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The Longhorn Band will not play “The Eyes of Texas” during Saturday’s football game between the University of Texas at Austin and Baylor University after a membership survey found that several students are unwilling to play the traditional song alma mater, according to The Daily Texan.
The survey was sent to band members to ask if they would be willing to play “The Eyes of Texas,” a song that has divided the college community in recent months over its connection to the minstrel shows the performers wore. a blackface. The Daily Texan reported that a message sent to band members by frontman Scott Hanna said the results of the investigation would not affect whether the band performed in future games. The group has yet to play a soccer game this season, due to security restrictions linked to the COVID-19 pandemic.
Band members are “equally divided” over playing the song, the student newspaper reported, but responses from some instrument sections would prevent the band from performing this week. Hanna’s post said that many in the band wanted to have further discussions about the song, which he said he would facilitate.
UT-Austin president Jay Hartzell said on Wednesday night that a recording of the song will still be played in Saturday’s game and will continue to be played in future games and events. He said they hadn’t planned for the band to perform live this weekend.
“We knew this summer that by making our campus a more welcoming place, we would face a lot of difficult conversations,” Hartzell said. “I remain really optimistic that we’ll find ways to unite around our song, which has been so positive for so many Longhorns over the past 120 years. “
The song was played via recording in the first two home games of the season against the University of Texas-El Paso and Texas Christian University. Doug Dempster, dean of UT-Austin University of the Fine Arts, said in a letter in September that the band are expected to perform the song when they return in person.
The song gained attention again after quarterback Sam Ehlinger was pictured alone performing the song after the UT-Austin game against Oklahoma on October 12. Many players had already left the field. Ehlinger later said it was a misunderstanding and he was on the pitch talking to the coaches. But he said he sang the song because it made him feel a connection to his family and his late father, who he watched UT-Austin games with growing up.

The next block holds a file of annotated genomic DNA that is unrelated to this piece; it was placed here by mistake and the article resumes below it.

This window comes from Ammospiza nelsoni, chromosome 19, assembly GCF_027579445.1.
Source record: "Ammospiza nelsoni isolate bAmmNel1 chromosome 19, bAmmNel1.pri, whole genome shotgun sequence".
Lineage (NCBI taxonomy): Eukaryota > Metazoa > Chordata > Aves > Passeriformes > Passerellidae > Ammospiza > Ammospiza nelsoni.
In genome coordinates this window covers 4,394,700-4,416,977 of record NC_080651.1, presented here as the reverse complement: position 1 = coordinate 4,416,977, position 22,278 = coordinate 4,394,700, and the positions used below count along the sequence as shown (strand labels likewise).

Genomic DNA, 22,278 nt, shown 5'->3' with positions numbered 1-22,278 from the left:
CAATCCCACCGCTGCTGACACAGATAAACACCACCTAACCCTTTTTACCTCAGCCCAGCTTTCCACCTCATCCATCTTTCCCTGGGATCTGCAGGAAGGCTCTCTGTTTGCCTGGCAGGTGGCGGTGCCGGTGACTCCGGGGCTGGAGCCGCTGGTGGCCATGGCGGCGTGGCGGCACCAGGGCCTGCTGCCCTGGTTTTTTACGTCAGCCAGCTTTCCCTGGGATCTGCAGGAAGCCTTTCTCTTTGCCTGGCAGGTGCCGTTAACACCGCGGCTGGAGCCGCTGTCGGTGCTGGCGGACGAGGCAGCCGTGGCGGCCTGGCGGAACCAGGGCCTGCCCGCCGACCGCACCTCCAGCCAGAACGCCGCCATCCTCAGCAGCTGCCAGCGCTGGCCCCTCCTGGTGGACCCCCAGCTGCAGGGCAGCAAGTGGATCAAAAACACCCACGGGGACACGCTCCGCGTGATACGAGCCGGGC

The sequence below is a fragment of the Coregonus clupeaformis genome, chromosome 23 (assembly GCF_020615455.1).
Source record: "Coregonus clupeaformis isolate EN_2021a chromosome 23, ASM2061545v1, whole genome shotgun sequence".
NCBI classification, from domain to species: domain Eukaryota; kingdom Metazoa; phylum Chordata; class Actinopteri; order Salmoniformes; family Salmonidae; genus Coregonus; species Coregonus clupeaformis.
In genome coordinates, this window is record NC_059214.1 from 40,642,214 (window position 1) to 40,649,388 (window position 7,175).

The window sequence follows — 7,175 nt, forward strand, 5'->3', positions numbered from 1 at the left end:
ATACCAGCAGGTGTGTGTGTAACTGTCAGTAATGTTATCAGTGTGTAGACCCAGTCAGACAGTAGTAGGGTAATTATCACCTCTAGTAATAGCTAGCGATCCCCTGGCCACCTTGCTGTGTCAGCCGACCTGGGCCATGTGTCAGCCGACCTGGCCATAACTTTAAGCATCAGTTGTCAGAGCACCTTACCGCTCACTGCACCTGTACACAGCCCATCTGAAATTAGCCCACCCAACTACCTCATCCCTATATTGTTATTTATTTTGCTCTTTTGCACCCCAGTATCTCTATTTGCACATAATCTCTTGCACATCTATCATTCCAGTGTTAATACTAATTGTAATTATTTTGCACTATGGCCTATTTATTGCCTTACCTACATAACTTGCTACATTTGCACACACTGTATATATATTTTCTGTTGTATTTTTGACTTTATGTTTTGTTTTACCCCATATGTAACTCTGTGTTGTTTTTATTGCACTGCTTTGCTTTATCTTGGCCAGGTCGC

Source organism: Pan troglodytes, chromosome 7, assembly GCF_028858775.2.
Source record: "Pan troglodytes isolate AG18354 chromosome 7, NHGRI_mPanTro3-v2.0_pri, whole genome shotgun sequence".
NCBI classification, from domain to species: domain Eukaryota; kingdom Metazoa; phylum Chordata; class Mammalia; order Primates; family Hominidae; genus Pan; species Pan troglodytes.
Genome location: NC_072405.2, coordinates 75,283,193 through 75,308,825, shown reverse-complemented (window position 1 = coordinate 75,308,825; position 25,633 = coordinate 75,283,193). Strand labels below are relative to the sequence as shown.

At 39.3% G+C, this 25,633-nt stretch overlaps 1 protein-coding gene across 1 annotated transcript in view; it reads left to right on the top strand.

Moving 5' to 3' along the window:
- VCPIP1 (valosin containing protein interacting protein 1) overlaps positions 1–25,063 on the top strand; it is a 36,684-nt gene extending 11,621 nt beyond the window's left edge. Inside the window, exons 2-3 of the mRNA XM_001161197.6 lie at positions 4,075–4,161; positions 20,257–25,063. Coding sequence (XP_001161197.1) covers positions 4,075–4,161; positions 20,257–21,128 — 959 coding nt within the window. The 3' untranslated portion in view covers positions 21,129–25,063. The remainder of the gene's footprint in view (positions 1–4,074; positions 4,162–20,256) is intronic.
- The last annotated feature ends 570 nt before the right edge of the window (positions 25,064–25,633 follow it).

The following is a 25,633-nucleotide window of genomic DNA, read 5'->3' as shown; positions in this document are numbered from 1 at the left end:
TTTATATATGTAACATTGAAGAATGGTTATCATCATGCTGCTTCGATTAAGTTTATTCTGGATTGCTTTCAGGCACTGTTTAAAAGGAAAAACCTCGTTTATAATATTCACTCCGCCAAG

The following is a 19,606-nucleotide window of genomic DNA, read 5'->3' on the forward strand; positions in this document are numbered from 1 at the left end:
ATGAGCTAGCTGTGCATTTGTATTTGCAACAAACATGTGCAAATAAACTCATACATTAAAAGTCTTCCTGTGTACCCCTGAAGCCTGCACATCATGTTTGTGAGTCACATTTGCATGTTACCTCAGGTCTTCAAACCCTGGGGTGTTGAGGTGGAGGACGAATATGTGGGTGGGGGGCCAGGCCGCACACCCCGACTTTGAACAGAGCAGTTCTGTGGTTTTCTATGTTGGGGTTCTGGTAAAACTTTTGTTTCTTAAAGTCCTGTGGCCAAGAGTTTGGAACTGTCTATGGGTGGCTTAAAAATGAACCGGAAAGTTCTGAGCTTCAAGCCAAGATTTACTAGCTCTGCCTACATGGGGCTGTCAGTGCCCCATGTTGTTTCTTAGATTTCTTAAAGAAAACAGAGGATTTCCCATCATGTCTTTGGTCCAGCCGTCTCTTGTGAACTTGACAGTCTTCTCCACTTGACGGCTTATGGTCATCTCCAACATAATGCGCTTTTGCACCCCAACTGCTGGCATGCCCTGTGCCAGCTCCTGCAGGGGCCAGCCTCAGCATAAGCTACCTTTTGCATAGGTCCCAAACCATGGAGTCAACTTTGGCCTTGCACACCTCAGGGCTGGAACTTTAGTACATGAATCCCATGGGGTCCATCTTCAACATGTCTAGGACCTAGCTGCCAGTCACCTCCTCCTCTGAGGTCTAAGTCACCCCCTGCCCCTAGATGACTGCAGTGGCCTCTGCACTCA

The student-athletes have asked UT-Austin to drop the school song during this summer’s Black Lives Matter protests, among other demands, threatening to forgo participating in recruiting and donor events. The university responded with plans to increase enrollment and recruitment for black students, but it kept the song and is committed to educating visitors and students about its history and background.
“Together, we have the power to define what the eyes of Texas expect of us, what they demand of us and at what level they impose on us now,” Hartzell said in a July statement. “The eyes of Texas should not only unite us, but hold us all accountable for the core values of our institution. But first we have to own the story. Only then can we reinvent its future.
The removal of the song “The Eyes of Texas” was not the student’s only request this summer. Student-athletes and other groups also insisted that UT remove a statue of James Hogg, a prominent segregationist, rename some campus buildings to the names of Texans who had racist views, and donate 0.5% from the sports department’s revenue to the Black Lives Matter movement.
The university said it would add plaques to the statues to inform visitors about the Littlefield Fountain, Hogg Statue and the pedestals on which several statues stood until 2017. They also pledged to erect statues honoring black characters in UT-Austin history and to rename two campuses. structures, although we don’t know which ones would be renamed.
Disclosure: Baylor University, Texas Christian University, and the University of Texas at Austin have financially supported The Texas Tribune, a non-profit, non-partisan news organization that is funded in part by donations from members, foundations and sponsors. Financial support plays no role in the journalism of the Tribune. Find a full list here.